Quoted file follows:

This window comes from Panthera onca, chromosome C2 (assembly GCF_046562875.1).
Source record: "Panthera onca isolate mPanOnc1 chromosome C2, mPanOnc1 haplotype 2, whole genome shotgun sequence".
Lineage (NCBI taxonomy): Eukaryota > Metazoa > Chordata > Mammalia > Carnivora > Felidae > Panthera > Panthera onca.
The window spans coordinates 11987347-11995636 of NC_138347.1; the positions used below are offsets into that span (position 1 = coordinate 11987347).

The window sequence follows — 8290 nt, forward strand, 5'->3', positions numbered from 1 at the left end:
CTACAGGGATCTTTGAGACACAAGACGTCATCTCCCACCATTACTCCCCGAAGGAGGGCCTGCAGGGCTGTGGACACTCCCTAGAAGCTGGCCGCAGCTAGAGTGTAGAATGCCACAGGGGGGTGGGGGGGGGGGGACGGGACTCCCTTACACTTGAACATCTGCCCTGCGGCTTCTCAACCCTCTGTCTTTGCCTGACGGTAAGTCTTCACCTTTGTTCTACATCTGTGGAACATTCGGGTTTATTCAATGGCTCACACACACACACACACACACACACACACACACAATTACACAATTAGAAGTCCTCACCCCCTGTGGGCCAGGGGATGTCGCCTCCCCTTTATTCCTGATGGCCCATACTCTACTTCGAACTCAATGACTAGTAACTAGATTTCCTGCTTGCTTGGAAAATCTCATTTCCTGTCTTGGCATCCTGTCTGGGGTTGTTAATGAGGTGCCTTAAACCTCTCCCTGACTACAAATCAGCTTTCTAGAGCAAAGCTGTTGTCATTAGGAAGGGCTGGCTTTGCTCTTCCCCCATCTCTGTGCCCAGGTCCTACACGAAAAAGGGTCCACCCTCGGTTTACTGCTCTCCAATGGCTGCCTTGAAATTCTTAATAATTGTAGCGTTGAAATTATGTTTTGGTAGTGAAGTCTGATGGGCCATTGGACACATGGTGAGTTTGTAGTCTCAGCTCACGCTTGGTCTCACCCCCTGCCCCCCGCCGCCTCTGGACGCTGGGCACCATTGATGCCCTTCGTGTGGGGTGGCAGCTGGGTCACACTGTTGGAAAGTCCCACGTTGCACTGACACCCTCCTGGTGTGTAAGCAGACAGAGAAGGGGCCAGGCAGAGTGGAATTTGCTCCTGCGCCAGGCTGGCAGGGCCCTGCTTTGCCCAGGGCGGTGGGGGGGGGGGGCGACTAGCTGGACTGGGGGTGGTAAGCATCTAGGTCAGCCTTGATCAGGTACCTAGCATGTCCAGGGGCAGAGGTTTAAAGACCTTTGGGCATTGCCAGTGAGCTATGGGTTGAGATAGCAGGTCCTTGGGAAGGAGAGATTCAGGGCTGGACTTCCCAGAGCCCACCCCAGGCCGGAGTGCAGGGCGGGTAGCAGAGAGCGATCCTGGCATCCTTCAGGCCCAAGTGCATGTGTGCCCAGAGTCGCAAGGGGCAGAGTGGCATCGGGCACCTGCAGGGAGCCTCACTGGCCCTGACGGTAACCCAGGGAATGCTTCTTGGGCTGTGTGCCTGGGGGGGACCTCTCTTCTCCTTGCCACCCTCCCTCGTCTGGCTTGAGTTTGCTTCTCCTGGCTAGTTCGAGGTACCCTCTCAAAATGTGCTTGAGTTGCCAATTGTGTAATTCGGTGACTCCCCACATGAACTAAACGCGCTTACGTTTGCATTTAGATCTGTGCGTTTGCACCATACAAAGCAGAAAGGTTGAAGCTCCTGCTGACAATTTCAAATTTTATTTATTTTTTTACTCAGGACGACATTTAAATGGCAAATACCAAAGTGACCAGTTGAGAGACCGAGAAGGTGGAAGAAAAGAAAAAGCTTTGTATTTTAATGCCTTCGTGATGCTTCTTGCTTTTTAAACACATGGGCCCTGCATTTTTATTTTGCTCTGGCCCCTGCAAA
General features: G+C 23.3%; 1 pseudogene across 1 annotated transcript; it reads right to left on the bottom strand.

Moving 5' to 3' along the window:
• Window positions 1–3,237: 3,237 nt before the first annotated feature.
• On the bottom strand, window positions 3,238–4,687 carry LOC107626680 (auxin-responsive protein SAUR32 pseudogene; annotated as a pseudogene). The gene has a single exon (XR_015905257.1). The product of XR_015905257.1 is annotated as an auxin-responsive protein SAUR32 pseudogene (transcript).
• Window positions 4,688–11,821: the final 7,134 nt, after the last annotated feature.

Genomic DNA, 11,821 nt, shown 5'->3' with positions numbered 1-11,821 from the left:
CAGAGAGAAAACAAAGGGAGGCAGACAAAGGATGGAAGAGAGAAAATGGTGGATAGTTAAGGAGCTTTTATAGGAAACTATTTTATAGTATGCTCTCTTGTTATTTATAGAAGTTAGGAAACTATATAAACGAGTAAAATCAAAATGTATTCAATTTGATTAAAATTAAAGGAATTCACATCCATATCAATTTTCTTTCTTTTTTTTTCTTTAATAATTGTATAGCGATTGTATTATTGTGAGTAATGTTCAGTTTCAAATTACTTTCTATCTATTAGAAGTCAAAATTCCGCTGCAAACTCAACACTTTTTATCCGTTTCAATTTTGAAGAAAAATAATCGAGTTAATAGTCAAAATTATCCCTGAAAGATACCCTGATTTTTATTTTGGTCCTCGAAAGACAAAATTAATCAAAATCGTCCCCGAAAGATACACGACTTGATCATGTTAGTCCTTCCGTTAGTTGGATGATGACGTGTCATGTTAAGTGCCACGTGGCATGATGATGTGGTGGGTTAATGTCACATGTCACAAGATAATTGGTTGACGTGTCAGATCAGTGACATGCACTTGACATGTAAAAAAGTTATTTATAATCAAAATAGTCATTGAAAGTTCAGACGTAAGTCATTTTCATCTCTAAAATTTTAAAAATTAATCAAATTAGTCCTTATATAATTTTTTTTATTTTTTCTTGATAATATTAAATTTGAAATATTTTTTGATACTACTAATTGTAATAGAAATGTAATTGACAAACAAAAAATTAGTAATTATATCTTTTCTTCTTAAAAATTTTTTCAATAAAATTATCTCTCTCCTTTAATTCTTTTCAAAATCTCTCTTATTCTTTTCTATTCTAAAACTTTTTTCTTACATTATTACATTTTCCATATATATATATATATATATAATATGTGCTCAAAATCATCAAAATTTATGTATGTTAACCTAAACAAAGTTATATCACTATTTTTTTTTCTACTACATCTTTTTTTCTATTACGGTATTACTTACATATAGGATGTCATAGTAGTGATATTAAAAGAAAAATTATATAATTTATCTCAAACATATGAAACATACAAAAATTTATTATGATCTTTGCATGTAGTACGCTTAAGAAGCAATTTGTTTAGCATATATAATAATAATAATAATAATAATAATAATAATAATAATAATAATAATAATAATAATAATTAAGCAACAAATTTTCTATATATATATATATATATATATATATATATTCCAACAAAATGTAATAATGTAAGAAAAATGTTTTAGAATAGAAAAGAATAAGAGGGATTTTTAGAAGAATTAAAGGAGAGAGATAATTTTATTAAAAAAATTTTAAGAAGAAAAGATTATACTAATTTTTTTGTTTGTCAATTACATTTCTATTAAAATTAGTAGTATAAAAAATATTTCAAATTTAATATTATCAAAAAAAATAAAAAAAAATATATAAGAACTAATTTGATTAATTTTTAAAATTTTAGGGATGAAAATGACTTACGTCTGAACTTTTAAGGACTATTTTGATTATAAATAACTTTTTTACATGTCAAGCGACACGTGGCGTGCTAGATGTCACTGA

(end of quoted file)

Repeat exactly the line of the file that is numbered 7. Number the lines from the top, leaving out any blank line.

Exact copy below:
General features: G+C 23.3%; 1 pseudogene across 1 annotated transcript; it reads right to left on the bottom strand.